Monday, June 23, 2003


In recent message board posts, Locus reviews editor and anthologist Jonathan Strahan has expressed bewilderment (and surprise) at expressions of what he calls "embattlement" among those writers and critics who tend toward the more "literary fantasy" end of the spectrum. Why, he asks, should such writers expect to sell as many copies as Robert Jordan, for example? Why should they seem "embattled" because of those high-end sales by writers who are considered "commercial." (I'm putting so many terms in quotes because the truth is "literary" and "commercial" are artificial terms, useful to give a general idea of what we are talking about, but ever-shifting, subjective.)

I agree with Jonathan that it's a bad position to take--to feel embattled over something like that. However, it's one thing to feel embattled--it's another to not want to set limitations others try to set on you. For my part, I can only say that I do not feel "embattled" or bitter or any other word that indicates I think I am entitled to large sales. At times, I have spoken out against reviewers writing in their reviews "VanderMeer's book may not be for everyone" or "VanderMeer may not sell as well as Terry Brooks, but..." The reason has nothing to do with feeling embattled or entitled. Instead, I feel that such comments unduly prejudice the reader to expect something that's either not as good or more exclusive than other writing, precisely because we live in a culture impressed by the enormity of sales and by money in all of its many permutations. But more importantly, if a reviewer enjoys a book, it is dishonest to then put a limitation on the book, to in essence try to indicate that "it's good for its type." Generalizations of this nature tend to be only half-true anyway.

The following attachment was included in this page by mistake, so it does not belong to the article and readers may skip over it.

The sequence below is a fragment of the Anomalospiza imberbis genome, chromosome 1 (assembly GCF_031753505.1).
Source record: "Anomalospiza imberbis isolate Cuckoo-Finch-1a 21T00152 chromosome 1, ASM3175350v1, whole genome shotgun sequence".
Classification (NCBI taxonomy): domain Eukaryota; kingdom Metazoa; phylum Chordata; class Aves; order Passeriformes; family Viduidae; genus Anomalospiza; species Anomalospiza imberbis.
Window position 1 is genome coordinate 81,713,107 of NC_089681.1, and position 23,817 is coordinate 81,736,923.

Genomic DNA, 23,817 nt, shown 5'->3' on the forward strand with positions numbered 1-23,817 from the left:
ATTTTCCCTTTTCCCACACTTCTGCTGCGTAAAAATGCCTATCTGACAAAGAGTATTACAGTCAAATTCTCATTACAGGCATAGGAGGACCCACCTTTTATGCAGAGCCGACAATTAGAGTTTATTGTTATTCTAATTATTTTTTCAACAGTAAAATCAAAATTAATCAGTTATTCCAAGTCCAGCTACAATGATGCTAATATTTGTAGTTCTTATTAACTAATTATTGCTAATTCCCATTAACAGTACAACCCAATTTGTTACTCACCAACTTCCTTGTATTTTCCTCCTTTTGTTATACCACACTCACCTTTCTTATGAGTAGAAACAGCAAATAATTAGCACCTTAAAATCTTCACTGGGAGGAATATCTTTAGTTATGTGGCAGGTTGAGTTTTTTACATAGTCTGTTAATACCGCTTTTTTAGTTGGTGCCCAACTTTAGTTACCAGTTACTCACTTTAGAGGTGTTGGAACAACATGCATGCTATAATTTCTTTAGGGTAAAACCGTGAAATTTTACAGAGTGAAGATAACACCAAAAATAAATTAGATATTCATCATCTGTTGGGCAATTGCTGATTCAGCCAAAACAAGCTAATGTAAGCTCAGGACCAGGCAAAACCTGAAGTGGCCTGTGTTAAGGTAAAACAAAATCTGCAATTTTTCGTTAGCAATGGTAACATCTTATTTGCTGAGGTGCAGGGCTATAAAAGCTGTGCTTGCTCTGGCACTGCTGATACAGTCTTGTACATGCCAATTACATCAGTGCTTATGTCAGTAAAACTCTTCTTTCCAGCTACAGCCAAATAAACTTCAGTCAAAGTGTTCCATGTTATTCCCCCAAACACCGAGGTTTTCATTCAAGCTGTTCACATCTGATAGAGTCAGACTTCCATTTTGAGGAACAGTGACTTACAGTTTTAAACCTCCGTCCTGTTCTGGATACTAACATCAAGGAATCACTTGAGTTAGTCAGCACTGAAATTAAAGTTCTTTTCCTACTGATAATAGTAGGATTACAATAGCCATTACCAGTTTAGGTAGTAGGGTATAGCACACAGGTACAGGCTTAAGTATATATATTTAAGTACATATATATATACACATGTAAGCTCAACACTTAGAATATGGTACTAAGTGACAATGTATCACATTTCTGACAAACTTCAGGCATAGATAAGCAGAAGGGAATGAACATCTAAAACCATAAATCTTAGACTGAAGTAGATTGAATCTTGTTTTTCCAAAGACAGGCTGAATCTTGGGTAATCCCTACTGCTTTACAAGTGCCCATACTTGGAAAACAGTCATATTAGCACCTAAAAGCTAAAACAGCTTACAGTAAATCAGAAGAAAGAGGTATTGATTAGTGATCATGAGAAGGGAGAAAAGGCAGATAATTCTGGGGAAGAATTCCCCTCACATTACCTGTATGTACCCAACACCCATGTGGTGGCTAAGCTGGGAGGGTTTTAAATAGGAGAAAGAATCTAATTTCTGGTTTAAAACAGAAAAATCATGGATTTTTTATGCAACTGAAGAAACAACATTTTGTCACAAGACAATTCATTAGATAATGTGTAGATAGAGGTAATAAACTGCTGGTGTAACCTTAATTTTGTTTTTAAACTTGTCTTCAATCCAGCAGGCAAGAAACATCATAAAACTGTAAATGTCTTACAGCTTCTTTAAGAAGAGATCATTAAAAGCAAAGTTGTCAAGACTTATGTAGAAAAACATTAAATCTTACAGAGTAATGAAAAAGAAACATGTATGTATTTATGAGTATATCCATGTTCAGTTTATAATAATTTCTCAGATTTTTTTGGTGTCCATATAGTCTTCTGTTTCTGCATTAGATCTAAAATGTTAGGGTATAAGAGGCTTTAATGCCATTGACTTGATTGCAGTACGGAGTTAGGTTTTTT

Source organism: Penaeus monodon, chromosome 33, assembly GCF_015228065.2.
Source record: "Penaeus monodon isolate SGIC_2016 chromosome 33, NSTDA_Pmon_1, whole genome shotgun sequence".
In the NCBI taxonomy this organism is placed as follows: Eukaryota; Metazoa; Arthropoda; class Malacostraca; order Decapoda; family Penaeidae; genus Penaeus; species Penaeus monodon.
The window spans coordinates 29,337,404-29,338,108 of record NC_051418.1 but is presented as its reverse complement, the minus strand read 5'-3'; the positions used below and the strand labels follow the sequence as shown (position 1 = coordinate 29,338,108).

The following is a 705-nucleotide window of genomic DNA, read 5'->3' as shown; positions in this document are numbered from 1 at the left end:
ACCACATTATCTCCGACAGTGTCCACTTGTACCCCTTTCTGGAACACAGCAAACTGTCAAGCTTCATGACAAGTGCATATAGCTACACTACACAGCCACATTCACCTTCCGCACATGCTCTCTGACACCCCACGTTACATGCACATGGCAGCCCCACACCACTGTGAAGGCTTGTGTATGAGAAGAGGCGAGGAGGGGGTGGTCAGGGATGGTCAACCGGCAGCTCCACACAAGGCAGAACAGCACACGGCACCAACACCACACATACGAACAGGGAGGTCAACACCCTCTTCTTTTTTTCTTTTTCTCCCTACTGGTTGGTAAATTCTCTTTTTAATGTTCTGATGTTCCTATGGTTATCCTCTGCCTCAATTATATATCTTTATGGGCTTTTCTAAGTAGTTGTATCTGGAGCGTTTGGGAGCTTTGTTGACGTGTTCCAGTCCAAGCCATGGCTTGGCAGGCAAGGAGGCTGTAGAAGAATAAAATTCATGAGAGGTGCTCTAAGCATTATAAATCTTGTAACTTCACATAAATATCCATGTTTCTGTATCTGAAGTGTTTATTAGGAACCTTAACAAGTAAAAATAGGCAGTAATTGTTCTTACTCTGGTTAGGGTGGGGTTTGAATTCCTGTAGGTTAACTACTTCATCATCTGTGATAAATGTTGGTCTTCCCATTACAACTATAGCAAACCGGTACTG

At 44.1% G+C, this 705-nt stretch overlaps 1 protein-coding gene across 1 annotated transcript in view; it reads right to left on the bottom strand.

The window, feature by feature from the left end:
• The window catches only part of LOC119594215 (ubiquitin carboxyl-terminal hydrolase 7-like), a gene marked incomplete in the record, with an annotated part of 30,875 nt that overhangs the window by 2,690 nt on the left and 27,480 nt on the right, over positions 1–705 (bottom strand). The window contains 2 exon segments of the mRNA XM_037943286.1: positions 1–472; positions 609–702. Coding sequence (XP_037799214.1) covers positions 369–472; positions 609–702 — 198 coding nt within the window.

Also for my part, if I lobby for anything, I lobby for letting my work and the work of other writers subjected to such unfair comparisons find the maximum audience it is capable of having. I state this awkwardly, but here's my point: No one knows my maximum sales per book yet because I haven't yet had a book out from a major U.S. publisher. Having books coming out later this year from Pan MacMillan in the U.K. will certainly help me find my optimum audience. But the puzzle is only half complete until new work is bought by a large New York publisher and given proper distribution. My gut feeling, based on very stunning sales for the POD City of Saints & Madmen, is that I will compete very respectably. I'll be the first to admit I don't expect to reach Robert Jordan numbers. On the other hand, if you accept limitations others set on you, or that you set on yourself, you'll never reach even half of your more realistic goals.

Angela Carter always said she wanted her reach to exceed her grasp. I think such a philosophy can apply equally well to areas other than the creation of fiction.



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